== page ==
With November barely a week away, you’d expect the defending Tour de France champion, and the rider who topped this season’s UCI rankings to boot, to know which team he’s riding for next season.
But with the Astana team still not having secured their ProTour status for next season, although they have until 20 November to get one, failure to do so by 20 October means that Alberto Contador is now free to negotiate a contract elsewhere under UCI rules.
The Spanish team Caisse d’Epargne has long coveted Contador’s signature, and he has said that he could potentially join them, but to add to the intrigue, capturing him may well depend on the fate of current team leader and Vuelta winner, Alejandro Valverde, who came second in the UCI rankings.
Valverde is waiting to hear whether his appeal against a ban from doping by the Italian Olympic Commmittee is upheld by the Court of Arbitration in Sport (CAS) when it hears the case on 16 November. The ban, which prevents him from racing in Italy, kept him out of this year’s Tour de France since it made a brief detour across the Alps to ‘il bel paese’.
And if the CAS does back the decision, the UCI is expected to enforce a two-year ban against the Caisse d’Epargne rider, which could see him stripped of his Vuelta win and his world number two ranking. If that happens, you’d expect Caisse d’Epargne to pull out all the stops to secure Contador’s place in the team.
The only other potential fly in the ointment for this scenario to play out is if Caisse d'Epargne were not to get thier ProTour licence, which seems unlikely.
Contador has also mentioned Garmin-Slipstream as a potential future team, and if he went there, that could well have a knock-on effect in the will he-won’t he saga of Bradley Wiggins’ rumoured move to Team Sky.
Capturing Contador might sway Garmin’s management to let Wiggo go, while one wonders whether the British rider, who has Tour de France podium aspirations following his fourth place this year, would be happy to play what would most likely be a super-domestique role to Contador.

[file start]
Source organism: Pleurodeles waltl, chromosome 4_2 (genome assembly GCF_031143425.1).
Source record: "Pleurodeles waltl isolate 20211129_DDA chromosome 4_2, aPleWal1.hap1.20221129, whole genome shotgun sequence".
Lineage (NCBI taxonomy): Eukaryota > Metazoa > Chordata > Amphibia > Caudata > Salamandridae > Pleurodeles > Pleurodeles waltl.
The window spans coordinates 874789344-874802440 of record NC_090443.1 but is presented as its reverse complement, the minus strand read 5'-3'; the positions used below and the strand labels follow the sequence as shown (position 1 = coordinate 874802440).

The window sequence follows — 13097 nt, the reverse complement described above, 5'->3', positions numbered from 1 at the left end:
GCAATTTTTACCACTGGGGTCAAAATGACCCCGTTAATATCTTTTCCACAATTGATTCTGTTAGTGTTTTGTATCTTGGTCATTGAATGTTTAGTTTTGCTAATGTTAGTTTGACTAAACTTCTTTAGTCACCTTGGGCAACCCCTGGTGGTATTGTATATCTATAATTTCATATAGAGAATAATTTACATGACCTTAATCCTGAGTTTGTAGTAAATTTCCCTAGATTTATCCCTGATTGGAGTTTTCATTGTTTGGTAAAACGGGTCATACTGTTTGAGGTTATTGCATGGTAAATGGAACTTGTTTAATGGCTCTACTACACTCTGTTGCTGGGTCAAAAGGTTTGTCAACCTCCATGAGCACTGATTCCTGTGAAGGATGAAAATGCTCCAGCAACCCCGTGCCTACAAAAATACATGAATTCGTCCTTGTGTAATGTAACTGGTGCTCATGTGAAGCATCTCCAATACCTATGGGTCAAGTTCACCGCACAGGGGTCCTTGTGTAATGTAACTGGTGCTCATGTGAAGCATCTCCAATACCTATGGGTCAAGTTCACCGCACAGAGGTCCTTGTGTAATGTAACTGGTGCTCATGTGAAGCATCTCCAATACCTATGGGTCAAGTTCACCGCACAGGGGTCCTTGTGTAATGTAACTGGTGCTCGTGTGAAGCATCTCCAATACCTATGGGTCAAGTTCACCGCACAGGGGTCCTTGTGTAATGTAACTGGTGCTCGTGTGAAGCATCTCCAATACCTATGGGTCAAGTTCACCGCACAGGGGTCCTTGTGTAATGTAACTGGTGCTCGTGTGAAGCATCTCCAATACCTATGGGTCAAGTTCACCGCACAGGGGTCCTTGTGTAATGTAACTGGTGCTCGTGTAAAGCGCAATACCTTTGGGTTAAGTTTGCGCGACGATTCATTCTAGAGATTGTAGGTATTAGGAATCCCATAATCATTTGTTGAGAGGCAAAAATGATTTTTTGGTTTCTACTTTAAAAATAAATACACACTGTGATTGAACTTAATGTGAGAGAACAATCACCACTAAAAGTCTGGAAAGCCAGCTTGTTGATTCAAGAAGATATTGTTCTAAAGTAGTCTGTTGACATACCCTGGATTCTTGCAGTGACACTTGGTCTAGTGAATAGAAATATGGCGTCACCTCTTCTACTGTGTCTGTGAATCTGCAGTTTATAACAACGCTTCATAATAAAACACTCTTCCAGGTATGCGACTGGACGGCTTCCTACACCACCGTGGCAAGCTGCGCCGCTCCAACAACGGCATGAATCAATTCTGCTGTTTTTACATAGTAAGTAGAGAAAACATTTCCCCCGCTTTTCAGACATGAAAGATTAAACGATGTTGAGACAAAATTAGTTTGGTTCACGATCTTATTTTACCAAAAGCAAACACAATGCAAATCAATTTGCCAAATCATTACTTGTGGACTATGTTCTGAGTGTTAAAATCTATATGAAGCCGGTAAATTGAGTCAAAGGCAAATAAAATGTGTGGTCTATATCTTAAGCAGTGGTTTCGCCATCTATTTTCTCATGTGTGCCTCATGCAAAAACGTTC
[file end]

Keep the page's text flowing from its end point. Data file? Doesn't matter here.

Even if Astana do secure their licence – and without Contador, that may be put in doubt – their line-up next season is going to be very different to the one that saw them top the UCI world team rankings this year through the contribution of star names such as Contador, Lance Armstrong and Levi Leipheimer.
The two Americans have moved to Armstrong’s new project, Team RadioShack, with a number of other riders moving with them, or elsewhere, leaving a rump of mainly Kazakh riders, including Alexander Vinokourov who returned to racing in the Vuelta following his two-year ban for doping.
Signings so far confirmed for 2010 for Astana include Paolo Tiralongo og Lampre-NGC, the Gorazd Stangelj from Liquigas and Fuji-Servetto’s David de la Fuente.
The expectation is that there are going to be a few twists and turns over the coming weeks before we learn the full picture in terms of the ProTour’s teams and the names of their riders for 2010.
Simon has been news editor at road.cc since 2009, reporting on 10 editions and counting of pro cycling’s biggest races such as the Tour de France, stories on issues including infrastructure and campaigning, and interviewing some of the biggest names in cycling. A law and languages graduate, published translator and former retail analyst, his background has proved invaluable in reporting on issues as diverse as cycling-related court cases, anti-doping investigations, and the bike industry. He splits his time between London and Cambridge, and loves taking his miniature schnauzer Elodie on adventures in the basket of her Elephant Bike.